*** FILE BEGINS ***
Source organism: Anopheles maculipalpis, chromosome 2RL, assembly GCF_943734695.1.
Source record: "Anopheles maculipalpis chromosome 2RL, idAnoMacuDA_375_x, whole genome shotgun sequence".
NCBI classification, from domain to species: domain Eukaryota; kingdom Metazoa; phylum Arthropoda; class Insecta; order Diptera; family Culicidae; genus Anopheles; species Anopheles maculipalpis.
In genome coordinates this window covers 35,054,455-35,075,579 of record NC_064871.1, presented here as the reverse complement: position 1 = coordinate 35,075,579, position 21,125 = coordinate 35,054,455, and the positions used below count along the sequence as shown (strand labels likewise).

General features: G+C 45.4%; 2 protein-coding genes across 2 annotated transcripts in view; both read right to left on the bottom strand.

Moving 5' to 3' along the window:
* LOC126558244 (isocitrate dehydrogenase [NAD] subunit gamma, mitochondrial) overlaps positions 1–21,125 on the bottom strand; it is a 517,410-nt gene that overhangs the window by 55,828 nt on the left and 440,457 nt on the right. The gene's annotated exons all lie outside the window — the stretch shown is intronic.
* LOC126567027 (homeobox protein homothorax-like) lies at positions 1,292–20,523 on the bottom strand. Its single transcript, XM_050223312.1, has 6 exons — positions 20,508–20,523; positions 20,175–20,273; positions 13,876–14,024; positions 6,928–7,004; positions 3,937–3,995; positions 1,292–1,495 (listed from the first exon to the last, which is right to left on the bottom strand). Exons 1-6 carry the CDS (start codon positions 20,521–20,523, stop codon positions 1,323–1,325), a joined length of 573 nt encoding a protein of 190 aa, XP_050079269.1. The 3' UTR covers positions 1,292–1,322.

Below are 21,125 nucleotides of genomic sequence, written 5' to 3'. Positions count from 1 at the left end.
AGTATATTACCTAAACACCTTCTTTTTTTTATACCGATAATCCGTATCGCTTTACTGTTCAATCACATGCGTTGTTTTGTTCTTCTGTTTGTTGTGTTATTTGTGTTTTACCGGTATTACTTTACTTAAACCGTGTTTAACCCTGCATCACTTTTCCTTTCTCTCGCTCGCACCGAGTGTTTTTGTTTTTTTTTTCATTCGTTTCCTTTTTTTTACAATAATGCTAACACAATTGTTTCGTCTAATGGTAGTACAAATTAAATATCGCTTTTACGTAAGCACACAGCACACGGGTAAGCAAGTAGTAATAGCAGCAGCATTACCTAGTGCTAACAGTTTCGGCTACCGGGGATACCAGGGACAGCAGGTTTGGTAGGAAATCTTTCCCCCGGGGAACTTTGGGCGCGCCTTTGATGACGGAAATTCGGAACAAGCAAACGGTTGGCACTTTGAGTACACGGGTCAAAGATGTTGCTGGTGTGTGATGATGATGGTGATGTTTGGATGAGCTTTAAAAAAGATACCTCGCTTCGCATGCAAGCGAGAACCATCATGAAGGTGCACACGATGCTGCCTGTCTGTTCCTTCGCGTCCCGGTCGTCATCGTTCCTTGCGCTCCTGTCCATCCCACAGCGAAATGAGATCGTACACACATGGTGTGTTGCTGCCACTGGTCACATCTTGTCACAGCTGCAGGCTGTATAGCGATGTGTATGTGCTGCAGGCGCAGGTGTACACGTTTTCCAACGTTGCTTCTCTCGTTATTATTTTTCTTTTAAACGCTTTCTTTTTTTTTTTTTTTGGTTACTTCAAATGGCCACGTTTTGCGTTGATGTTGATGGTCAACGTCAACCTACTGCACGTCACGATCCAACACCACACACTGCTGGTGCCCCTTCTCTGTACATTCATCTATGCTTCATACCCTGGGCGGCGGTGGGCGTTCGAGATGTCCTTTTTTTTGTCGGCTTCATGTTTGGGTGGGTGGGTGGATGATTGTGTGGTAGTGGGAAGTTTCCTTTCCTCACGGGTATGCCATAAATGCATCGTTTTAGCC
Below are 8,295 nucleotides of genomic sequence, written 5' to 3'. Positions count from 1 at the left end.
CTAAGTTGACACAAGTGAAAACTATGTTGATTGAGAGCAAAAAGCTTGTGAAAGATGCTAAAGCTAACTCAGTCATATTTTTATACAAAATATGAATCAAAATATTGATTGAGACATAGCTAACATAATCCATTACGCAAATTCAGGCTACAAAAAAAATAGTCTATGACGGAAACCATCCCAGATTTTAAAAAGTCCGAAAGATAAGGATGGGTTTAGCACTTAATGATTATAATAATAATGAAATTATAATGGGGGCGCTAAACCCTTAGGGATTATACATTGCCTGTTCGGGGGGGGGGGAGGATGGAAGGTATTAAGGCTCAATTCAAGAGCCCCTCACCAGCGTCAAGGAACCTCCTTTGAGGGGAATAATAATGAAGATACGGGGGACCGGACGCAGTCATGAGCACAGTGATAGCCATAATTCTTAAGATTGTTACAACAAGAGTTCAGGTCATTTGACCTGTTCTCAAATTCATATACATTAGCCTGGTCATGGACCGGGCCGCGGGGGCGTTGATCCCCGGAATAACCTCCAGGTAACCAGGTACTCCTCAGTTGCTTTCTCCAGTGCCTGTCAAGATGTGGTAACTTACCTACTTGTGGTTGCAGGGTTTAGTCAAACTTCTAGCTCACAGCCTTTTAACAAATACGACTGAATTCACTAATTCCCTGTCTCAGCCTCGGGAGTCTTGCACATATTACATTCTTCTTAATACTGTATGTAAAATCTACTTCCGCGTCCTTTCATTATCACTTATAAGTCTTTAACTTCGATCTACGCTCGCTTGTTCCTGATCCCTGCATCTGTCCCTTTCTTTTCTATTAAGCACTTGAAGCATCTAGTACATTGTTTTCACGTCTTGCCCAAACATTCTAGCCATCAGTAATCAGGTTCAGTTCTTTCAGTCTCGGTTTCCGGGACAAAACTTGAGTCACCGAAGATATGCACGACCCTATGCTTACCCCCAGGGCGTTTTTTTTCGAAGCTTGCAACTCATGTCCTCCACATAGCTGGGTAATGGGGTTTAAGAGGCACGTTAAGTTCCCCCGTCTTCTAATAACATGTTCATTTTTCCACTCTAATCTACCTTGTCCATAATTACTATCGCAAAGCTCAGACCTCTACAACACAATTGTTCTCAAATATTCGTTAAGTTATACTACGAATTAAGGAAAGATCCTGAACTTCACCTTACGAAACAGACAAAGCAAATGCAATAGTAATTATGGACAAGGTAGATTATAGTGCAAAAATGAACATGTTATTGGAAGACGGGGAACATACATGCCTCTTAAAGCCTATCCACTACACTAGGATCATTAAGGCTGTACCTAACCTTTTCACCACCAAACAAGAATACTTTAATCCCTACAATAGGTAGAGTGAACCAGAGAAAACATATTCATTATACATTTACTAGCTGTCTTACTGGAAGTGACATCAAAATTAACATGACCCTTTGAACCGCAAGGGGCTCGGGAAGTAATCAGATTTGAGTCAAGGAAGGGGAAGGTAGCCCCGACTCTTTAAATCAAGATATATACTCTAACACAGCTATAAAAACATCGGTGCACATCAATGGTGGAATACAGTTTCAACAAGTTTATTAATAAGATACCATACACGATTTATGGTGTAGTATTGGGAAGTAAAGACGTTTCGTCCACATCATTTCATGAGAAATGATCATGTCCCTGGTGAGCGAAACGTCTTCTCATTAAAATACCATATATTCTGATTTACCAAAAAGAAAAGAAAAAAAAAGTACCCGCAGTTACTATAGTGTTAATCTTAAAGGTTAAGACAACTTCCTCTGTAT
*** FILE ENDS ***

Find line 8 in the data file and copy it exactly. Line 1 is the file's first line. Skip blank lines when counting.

* LOC126567027 (homeobox protein homothorax-like) lies at positions 1,292–20,523 on the bottom strand. Its single transcript, XM_050223312.1, has 6 exons — positions 20,508–20,523; positions 20,175–20,273; positions 13,876–14,024; positions 6,928–7,004; positions 3,937–3,995; positions 1,292–1,495 (listed from the first exon to the last, which is right to left on the bottom strand). Exons 1-6 carry the CDS (start codon positions 20,521–20,523, stop codon positions 1,323–1,325), a joined length of 573 nt encoding a protein of 190 aa, XP_050079269.1. The 3' UTR covers positions 1,292–1,322.